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"Men / Women wanted for hazardous journey...

...Small wages. Bitter cold. Long months of complete darkness. Constant danger. Safe return doubtful. Honour and recognition in case of success."

Newspaper advertisement popularly attributed to Sir Ernest Henry Shackleton for one of his Antarctic Expeditions.

Eukaryotic Ribosomes

Ribosomes are molecular machines, which catalyze the translation of genetic information into proteins. They consist of two unequal subunits (small subunit and large subunit), both of which are large assemblies consisting of ribosomal RNA (rRNA) and ribosomal proteins. While the structure and function of bacterial ribosomes is well understood, thanks largely to experiments guided by atomic structures, little is known about the more complex structure and function of eukaryotic ribosomes. Ribosomes of eukaryotic cells are significantly larger than bacterial ribosomes. While bacterial ribosomes have a molecular mass of 2.6MDa, eukaryotic ribosomes consist of a small 40S and a large 60S subunit and are almost twice as large with a molecular mass of 4.3MDa. Eukaryotic ribosomes are also more complex as they contain 45 additional ribosomal proteins. Furthermore, the translation initiation process in eukaryotes is very different compared to bacterial and is highly regulated in a number of cellular processes including development, differentiation, stress response, and neuronal function and consequently many diseases, including cancer and metabolic disorders, are connected with improper functioning or regulation of the initiation of protein synthesis. Find out more about the recent results on eukaryotic ribosomes.

Mitochondrial Ribosomes

Mitochondria are organelles that are responsible for energy conversion in eukaryotic cells. Because they originated from a free-living bacterial ancestor by endosymbiosis, mitochondria still contain ribosomes, which have undergone extensive structural and compositional change throughout evolutionary time. Most notably, mitochondrial ribosomes have acquired a large number of mitochondrial-specific ribosomal proteins, and the mitoribosomal RNA has been shortened dramatically in some organisms, including mammals. Mammalian mitoribosomes are also highly functionally specialized, synthesizing exlusively membrane proteins that form parts of the highly important protein complexes of the mitochondrial respiratory chain. Find out about our recent progress in understanding mitoribosomal structure.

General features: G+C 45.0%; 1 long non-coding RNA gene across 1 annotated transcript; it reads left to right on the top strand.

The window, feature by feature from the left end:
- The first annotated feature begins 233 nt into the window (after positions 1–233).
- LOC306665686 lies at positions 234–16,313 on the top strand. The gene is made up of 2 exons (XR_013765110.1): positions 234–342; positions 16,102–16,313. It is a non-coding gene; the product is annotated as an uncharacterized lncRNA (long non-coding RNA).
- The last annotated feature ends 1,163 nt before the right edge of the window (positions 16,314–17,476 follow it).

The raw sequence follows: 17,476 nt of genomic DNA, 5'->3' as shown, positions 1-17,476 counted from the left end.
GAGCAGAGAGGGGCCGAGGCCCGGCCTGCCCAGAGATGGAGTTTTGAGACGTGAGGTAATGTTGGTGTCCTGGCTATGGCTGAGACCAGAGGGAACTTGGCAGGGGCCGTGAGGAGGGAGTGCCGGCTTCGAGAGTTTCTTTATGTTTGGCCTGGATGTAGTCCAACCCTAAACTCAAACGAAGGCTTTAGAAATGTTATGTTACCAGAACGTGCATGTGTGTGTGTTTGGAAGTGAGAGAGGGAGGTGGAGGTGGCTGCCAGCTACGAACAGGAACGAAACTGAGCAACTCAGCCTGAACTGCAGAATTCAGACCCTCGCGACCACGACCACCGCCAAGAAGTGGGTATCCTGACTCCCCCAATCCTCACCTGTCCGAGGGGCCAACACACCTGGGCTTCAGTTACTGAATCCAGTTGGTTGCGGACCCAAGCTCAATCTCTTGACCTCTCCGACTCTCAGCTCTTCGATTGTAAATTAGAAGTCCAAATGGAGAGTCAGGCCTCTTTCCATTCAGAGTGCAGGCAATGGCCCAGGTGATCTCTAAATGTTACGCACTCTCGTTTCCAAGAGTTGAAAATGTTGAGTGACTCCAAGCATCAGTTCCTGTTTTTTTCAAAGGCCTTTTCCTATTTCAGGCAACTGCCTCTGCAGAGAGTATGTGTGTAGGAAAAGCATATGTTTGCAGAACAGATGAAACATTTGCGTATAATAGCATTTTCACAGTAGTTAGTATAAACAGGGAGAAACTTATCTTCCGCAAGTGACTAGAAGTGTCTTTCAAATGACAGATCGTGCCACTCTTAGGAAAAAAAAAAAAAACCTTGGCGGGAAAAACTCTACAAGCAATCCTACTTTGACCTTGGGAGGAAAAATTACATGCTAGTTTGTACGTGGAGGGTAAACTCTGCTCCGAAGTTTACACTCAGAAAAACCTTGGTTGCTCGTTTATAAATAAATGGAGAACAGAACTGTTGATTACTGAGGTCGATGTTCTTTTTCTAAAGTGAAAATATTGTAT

New Nomenclature for Ribosomal Proteins

The fact that many ribosomal proteins from different species carry the same name, although often unrelated in structure and function, leads to confusion in the research community. With several structures of eukaryotic cytoplasmatic and mitochondrial ribosomes now available at atomic level, it is now possible to unambiguously assign each protein to a family based on structural homology to bacterial and archaeal proteins. In order to eliminate the naming discrepancies, a consortium of structural biologists and biochemists proposed a new naming system for ribosomal proteins that is universally applicable and also takes into account the historical names wherever possible. Comparison tables and Pymol sessions for visualization are maintanined on our web site.  

Prokaryotic Protein Synthesis

With the aim to better understand the molecular machinery involved in co-translational protein folding, processing and targeting of proteins to the membranes we investigated ribosomal complexes with chaperones, nascent chain processing enzymes, the signal recognition particle, and the translocon. Find out more about these ribosomal complexes.

Large Cellular Assemblies and Multienzymes

We are interested in understanding structure and function of large cellular assemblies in general. We investigated large cellular assemblies involved in fatty acid sythesis as a paradigm for understanding how multienzymes shuttle substrates from one active site to another. These results have implications for understanding substrate handover in other multienzymes such as polyketide synthases and nonribosomal peptide synthetases. Find out about the architecture of fatty acid synthases.

We also investigated large assemblies involved in encapsulation of enzymes and pore forming toxins. 


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Thu Jun 29 15:27:23 CEST 2017
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